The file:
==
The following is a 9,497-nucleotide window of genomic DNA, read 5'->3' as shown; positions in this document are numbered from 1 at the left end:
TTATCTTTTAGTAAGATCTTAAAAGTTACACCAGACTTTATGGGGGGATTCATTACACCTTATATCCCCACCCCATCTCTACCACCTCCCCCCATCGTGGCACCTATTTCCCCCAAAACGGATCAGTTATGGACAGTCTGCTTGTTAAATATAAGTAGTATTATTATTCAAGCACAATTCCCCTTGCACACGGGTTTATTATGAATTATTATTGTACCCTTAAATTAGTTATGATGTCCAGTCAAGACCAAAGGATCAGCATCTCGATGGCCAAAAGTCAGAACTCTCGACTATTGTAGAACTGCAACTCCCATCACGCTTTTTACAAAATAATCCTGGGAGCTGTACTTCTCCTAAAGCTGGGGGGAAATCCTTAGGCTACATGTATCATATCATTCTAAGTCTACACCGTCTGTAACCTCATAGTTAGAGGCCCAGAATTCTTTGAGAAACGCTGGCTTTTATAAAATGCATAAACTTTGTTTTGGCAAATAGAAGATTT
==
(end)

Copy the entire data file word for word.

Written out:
The following is a 9,497-nucleotide window of genomic DNA, read 5'->3' as shown; positions in this document are numbered from 1 at the left end:
TTATCTTTTAGTAAGATCTTAAAAGTTACACCAGACTTTATGGGGGGATTCATTACACCTTATATCCCCACCCCATCTCTACCACCTCCCCCCATCGTGGCACCTATTTCCCCCAAAACGGATCAGTTATGGACAGTCTGCTTGTTAAATATAAGTAGTATTATTATTCAAGCACAATTCCCCTTGCACACGGGTTTATTATGAATTATTATTGTACCCTTAAATTAGTTATGATGTCCAGTCAAGACCAAAGGATCAGCATCTCGATGGCCAAAAGTCAGAACTCTCGACTATTGTAGAACTGCAACTCCCATCACGCTTTTTACAAAATAATCCTGGGAGCTGTACTTCTCCTAAAGCTGGGGGGAAATCCTTAGGCTACATGTATCATATCATTCTAAGTCTACACCGTCTGTAACCTCATAGTTAGAGGCCCAGAATTCTTTGAGAAACGCTGGCTTTTATAAAATGCATAAACTTTGTTTTGGCAAATAGAAGATTT